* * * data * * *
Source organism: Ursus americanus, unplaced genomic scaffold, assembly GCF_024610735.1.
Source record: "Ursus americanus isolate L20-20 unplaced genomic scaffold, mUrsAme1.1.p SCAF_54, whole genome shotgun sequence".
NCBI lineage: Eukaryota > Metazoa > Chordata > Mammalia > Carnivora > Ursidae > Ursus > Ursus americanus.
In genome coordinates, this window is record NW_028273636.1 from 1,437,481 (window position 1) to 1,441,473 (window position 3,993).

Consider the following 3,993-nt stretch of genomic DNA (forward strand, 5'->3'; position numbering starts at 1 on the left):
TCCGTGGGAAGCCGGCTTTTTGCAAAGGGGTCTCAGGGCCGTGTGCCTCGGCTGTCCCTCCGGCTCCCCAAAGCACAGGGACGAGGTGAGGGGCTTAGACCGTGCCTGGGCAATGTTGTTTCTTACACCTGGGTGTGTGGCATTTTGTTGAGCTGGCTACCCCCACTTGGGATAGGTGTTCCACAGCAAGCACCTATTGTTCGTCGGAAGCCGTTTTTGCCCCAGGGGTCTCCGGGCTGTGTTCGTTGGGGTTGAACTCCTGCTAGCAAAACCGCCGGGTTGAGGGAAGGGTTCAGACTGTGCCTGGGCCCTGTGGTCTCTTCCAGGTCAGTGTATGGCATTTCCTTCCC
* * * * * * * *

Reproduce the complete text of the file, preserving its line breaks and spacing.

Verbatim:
Source organism: Ursus americanus, unplaced genomic scaffold, assembly GCF_024610735.1.
Source record: "Ursus americanus isolate L20-20 unplaced genomic scaffold, mUrsAme1.1.p SCAF_54, whole genome shotgun sequence".
NCBI lineage: Eukaryota > Metazoa > Chordata > Mammalia > Carnivora > Ursidae > Ursus > Ursus americanus.
In genome coordinates, this window is record NW_028273636.1 from 1,437,481 (window position 1) to 1,441,473 (window position 3,993).

Consider the following 3,993-nt stretch of genomic DNA (forward strand, 5'->3'; position numbering starts at 1 on the left):
TCCGTGGGAAGCCGGCTTTTTGCAAAGGGGTCTCAGGGCCGTGTGCCTCGGCTGTCCCTCCGGCTCCCCAAAGCACAGGGACGAGGTGAGGGGCTTAGACCGTGCCTGGGCAATGTTGTTTCTTACACCTGGGTGTGTGGCATTTTGTTGAGCTGGCTACCCCCACTTGGGATAGGTGTTCCACAGCAAGCACCTATTGTTCGTCGGAAGCCGTTTTTGCCCCAGGGGTCTCCGGGCTGTGTTCGTTGGGGTTGAACTCCTGCTAGCAAAACCGCCGGGTTGAGGGAAGGGTTCAGACTGTGCCTGGGCCCTGTGGTCTCTTCCAGGTCAGTGTATGGCATTTCCTTCCC